Don’t be too dismissive about the tiny new Hyundai Venue, a comma of sorts in a world of meaty adverbs.
Sure, it’s a dinky subcompact, a stubby little box surrounded by big trucks, SUVs and crossovers.
But before you pronounce the Venue as simply too small – a crossover for kids -- climb inside and stretch out.
The 2021 Venue Denim Edition piqued my attention last week with the best, most complete interior I’ve seen in a mainstream subcompact crossover costing less than $24,000.
I wondered what other surprises I might encounter in Hyundai’s smallest crossover, one of seven SUV-like vehicles that the ambitious automaker now builds.
Though it contains plenty of the cost-compromises you find in subcompacts, the Venue -- in its second year of production -- doesn’t look or feel like a budget special aimed solely at young buyers.
As a Denim Edition model, the stylishly chunky Venue I had last week was navy blue with a white top and several bits of unusual white plastic trim.
How about small pieces of white plastic rectangles on each wheel-opening? Yeah, I never quite figured that one out, either.
However, I did like the vehicle’s relatively large grille in black and silver strands flanked by high-mounted slits for headlamps.
With really short overhangs in front and back, the Venue could push its wheels to the corners of its body, giving it a longer wheelbase and somewhat better ride.
Its sides were mostly flat with muscular curves in them and prominent character lines above the door-handles.
Rolling on subcompact-meaty 205/55 tires on 17-inch wheels in silver and gray, the front-wheel-drive Venue had more presence than expected – albeit still on a small scale.
That was the good news. Like most subcompacts, the Venue relies on a small engine to propel it – a 1.6-liter four-cylinder motor with 121-horsepower for its 2,600 pounds.
That’s asking a lot. Typically, any engine that has to move more than 20 pounds per horsepower will be hard-pressed to impress – and the Venue is about 21.5.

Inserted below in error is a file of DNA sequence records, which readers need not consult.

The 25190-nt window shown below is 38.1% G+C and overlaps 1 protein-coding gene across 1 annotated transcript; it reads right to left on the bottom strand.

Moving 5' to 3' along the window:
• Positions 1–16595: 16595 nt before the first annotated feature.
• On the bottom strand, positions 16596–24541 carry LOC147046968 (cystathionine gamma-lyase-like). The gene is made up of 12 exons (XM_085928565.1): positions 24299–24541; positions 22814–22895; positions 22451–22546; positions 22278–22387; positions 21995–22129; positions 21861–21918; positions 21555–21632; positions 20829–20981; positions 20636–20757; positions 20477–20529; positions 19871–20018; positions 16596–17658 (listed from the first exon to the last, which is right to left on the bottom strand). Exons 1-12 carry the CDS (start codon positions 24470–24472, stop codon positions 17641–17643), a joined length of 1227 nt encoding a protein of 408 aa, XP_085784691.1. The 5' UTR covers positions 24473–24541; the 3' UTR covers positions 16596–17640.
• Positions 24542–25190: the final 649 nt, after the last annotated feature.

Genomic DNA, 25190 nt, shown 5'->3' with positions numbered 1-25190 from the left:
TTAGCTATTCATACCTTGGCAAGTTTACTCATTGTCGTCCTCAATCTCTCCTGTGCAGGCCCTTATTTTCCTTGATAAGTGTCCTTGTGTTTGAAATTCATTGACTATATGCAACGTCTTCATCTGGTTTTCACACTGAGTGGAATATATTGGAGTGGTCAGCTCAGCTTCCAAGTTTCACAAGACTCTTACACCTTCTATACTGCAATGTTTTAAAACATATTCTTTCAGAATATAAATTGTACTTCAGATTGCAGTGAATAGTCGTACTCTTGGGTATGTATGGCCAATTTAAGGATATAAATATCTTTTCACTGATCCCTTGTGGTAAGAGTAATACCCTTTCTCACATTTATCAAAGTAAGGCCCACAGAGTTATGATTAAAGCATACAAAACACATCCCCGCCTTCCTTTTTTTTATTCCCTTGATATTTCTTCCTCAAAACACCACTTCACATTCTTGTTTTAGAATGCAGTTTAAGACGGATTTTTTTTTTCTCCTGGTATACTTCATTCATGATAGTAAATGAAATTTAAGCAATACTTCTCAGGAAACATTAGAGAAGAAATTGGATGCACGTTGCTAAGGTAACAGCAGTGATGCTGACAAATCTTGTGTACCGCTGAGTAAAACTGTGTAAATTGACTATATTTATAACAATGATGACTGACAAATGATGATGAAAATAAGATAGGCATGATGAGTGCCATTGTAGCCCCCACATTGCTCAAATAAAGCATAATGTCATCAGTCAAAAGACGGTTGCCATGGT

Bolted to a continuously variable transmission (CVT), the little engine felt adequate initially, jumping away from stops with some energy and pulling pretty smoothly to about 40 mph.
From 40 on, though, its spark faded pretty quickly, leaving the engine to drone and the CVT to moan and bray.
Just emphasize to your friends that the Venue also gets 31 miles per gallon in overall fuel economy – and will still get to 60 in 8.5 seconds, which while slower than many pickup trucks, is still capable of merging with traffic.
The vehicle’s handling and suspension are also a mixed bag. It rides pretty nicely, well-controlled but with a bit of bounce on bad pavement.
It also is agile, darting around easily in traffic, but the Venue lacks the stuff to be as sporty and sure-footed as an entry-level Honda Civic.
Moreover, its steering was really numb and wooden, providing no feel for road surfaces.
I wasn’t particularly surprised that a relatively inexpensive subcompact was not exactly high in the smiles per gallon quotient.
Mainly, I was disappointed that the engine fell short of the Venue’s styling, its solid architecture and way-above average interior.
That interior, like the exterior, was all blue-and-white in my Denim model – a feature I rarely see in anything costing less than $50,000.
A gracefully curved blue upper dashboard, for example, flowed down to a mid-dash mostly occupied by an 8-inch touchscreen with good graphics and knobs for the audio and climate systems.
The lower dashboard, meanwhile, was formed in off-white plastic and eased into the rails of the console, while dark-blue door panels featured off-white armrests.
The seats sported blue leather-like bolsters and lightly patterned blue-cloth centers with pretty good leg- and head-room in back – and no cheap black plastic anywhere easily seen.
It was all way more than I had expected inside and pretty darned impressive outside.
In fact, hard-charging Hyundai came close to delivering a special subcompact crossover with the 2021 Venue.
Sooner or later – and I would bet sooner – Hyundai will complete the job, particularly if the subcompact crossover market persists in the U.S, and if I ran Honda or Nissan or even Toyota, I might be very concerned about that possibility.
2021 Hyundai Venue Denim Review
- What I liked most: The styling, interior and overall build quality of the Venue.
- What I would change: The engine and CVT “transmission,” which don’t measure up to the rest of the vehicle.
- MSRP: Base price, $19,935; as equipped in optional Denim model, $23,390.
- Official color: Denim.
- Fuel economy: 30 miles per gallon in town, 33 on the highway and 31 mpg combined with filler on the left.
- Odometer reading when tested: 1,447 miles.
- Spare tire: Temporary compact.
- Weight: 2,612 pounds.
- Length-width-height: 159.1 inches long/69.7 inches wide/61.6 inches tall.
- Fuel-tank capacity: 11.9 gallons.
- Towing capacity: Not available.
- 2021 Hyundai Venue Denim in a few words: A small, well-built crossover with most of the features Hyundai’s fans expect.
- Warranty: Five year, 60,000-mile overall warranty and 10-year, 100,000-mile protection on the powertrain.
- Final assembly location: Ulsan, Korea
- Manufacturer’s website: www.hyundaiusa.com
- E-mail me at firstname.lastname@example.org